Monday, January 12, 2015

Faith, Grace, and "Why me, God?"

Here I go, blogging about something I almost never share--faith. I think I said recently that I would occasionally blog about politics because sometimes circumstances--like the current Congress coming out as if they'd been named king of all things--drive me to the point that I can't be quiet. You'll notice that so far I've shown great restraint--wait for it, it's coming.
But faith is pretty much a private matter. You have yours, I have mine, and we each respect the other. But tonight I read something by Anne Lamott that I am compelled to share. I recently commented to a friend that my faith had deepened in recent years. I'm not sure how. It's not exactly church-related, though I have been a churchgoer (often irregular) most of my life. But what I sense lately is a deepening sense of faith that doesn't depend on the ritual of the church, which I have always valued. Anne Lamott said it perfectly in an article in the new issue of the AARP Magazine: ..."by faith, I don't necessarily mean religious conviction. I'm talking partly about belief in the existence of a divine intelligence but also about faith in goodness, in things mostly working out. And let's not forget faith in ourselves--the conviction that we are loved and chosen--which is such a component of the spiritual life."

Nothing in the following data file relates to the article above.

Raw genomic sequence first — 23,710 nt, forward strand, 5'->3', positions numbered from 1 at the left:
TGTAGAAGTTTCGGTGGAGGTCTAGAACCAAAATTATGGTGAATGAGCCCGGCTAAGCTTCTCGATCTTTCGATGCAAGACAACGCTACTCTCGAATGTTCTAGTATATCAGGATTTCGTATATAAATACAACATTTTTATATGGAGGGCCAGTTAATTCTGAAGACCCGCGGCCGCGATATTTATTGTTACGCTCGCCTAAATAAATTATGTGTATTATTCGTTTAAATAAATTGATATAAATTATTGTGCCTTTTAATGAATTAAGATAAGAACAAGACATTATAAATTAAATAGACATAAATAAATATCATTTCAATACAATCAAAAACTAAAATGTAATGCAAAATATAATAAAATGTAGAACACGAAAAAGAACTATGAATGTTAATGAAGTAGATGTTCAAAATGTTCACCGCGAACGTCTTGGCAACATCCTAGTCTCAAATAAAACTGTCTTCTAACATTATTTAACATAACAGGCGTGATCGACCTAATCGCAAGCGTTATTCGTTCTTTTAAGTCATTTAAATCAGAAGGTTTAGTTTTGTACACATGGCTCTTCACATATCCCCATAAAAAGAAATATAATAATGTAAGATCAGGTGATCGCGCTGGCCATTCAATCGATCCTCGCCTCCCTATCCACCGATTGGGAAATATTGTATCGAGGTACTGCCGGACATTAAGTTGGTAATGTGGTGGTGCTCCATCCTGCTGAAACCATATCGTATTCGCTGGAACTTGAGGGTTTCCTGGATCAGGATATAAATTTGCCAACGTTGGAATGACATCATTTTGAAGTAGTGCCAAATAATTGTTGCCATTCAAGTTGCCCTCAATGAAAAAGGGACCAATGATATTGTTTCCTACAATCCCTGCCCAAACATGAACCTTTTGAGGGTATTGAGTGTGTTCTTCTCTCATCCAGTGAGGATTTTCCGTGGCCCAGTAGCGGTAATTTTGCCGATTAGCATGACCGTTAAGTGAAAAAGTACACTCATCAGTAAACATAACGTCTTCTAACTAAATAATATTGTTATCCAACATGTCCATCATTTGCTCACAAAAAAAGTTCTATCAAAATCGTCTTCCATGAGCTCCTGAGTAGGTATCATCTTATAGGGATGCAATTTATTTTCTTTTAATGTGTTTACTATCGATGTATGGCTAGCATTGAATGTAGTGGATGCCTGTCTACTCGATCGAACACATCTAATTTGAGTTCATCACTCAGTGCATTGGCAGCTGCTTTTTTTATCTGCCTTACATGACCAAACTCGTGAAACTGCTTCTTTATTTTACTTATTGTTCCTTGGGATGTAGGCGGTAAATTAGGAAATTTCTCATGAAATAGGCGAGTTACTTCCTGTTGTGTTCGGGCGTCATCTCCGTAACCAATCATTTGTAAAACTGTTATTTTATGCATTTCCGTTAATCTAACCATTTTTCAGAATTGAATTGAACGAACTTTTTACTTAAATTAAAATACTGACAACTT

A lot of people in dire circumstances, wonder "Why me, God?" Classic story of Jonah and the whale. On the other hand, I often wonder, "Why me, God? Why am I so blessed when there is so much misery in life?" We were talking about this the other night, and another woman and I agreed we could have been born in Afghanistan or Boko Haram territory or any number of other places; we could have been born homeless or in abject poverty in the good old U.S. But we weren't. I believe to a large extent that we make our own fortune--not exactly the doctrine of good works, but more that what happens to us that is good is of our own making--through ambition, education, kindness, inquisitiveness (ah, the open mind). You get the idea. And yet going almost back to John Knox's Calvinism I have come to believe in Grace as a strong component of my faith. In, as Lamott says, the essential goodness of things. So when I say of someone suffering some horrible misfortune, "There, but for the Grace of God, go I," I really mean it. And I am grateful.
But with grace comes, to my mind, obligation, the obligation to help those less fortunate than we are. And that may indeed lead me back to a political rant. But not tonight.
If you've not read Lamott, I suggest you do. Her book that most impressed me was a wonderful one on writing and life, Bird by Bird. When she was young her brother postponed a big project on birds until the last minute. Then he sat at the kitchen table, overwhelmed by the scope of his project. His father advised, "Just take it bird by bird, son." That's a good way to take life. Lamott's latest title is Small Victories, which is on my "To Be Read" list. But there are others you might want to explore.

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